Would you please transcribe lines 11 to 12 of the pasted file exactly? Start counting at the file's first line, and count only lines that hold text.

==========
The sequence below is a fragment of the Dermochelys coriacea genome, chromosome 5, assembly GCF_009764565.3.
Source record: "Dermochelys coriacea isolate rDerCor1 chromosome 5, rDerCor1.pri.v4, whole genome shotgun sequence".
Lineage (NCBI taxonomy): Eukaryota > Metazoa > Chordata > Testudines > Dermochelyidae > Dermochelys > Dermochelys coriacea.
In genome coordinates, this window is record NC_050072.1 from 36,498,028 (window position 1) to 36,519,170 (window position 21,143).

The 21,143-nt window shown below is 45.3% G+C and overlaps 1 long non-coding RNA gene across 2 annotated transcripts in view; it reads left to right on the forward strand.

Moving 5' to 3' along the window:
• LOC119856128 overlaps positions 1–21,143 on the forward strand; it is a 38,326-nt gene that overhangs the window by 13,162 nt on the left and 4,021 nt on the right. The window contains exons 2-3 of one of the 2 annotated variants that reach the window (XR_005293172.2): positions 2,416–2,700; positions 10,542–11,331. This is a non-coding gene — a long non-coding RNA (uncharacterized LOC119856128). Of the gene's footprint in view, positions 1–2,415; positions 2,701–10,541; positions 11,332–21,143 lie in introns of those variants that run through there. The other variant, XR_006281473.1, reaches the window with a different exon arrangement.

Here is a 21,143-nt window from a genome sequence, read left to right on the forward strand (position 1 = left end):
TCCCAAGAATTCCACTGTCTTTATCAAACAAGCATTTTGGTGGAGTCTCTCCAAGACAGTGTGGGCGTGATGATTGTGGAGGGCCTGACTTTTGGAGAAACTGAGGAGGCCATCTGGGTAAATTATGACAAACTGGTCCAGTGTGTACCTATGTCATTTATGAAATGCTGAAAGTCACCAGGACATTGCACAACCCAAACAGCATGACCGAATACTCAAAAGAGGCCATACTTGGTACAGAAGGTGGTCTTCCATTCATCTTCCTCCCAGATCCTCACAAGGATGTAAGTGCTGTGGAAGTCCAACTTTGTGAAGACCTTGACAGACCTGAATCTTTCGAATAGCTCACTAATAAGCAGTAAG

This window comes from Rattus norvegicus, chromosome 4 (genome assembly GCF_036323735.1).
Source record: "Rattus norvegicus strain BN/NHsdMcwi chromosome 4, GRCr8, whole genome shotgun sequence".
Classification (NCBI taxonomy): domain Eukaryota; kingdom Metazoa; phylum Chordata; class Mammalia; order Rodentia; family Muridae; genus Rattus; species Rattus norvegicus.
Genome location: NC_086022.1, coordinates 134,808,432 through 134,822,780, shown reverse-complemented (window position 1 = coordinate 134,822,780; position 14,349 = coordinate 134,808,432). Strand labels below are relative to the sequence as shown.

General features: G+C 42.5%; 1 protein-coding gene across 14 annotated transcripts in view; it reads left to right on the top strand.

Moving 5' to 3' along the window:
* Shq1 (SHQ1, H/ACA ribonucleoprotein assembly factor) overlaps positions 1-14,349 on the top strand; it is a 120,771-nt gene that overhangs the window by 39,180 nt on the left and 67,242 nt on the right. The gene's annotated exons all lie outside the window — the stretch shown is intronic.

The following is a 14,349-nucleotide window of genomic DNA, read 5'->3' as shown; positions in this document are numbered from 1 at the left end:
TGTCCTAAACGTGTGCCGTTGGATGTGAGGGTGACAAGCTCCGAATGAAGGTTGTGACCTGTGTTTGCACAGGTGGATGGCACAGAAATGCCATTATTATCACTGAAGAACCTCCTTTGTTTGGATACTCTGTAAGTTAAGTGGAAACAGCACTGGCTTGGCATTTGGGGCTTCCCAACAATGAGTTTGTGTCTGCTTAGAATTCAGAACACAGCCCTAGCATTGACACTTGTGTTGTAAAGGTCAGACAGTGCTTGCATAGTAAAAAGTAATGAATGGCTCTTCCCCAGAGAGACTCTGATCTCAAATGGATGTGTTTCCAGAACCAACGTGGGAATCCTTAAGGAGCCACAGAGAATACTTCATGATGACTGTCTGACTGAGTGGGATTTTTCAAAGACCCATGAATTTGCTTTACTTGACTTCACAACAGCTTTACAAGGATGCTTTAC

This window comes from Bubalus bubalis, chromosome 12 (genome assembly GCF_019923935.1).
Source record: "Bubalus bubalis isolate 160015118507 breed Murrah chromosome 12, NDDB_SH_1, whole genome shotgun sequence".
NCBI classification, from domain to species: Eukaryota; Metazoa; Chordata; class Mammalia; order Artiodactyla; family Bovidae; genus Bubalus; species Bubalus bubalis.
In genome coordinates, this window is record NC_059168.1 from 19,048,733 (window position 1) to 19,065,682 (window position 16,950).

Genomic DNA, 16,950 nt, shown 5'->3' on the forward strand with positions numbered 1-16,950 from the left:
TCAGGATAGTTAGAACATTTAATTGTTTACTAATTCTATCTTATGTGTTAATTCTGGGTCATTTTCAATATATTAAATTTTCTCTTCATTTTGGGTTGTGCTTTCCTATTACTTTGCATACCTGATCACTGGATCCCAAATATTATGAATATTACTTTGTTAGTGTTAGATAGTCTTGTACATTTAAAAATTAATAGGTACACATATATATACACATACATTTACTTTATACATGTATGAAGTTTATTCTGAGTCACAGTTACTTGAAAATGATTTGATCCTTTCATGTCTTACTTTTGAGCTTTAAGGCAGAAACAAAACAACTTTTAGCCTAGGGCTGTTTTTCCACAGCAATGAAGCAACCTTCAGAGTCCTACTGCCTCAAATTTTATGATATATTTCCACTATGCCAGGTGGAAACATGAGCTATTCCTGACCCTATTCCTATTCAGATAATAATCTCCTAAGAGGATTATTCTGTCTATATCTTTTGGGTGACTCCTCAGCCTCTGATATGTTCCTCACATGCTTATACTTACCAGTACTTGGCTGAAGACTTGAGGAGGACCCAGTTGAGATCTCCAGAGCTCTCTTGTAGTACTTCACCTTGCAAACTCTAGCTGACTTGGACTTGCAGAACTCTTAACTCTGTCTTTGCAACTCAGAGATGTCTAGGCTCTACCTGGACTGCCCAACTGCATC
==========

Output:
Source record: "Rattus norvegicus strain BN/NHsdMcwi chromosome 4, GRCr8, whole genome shotgun sequence".
Classification (NCBI taxonomy): domain Eukaryota; kingdom Metazoa; phylum Chordata; class Mammalia; order Rodentia; family Muridae; genus Rattus; species Rattus norvegicus.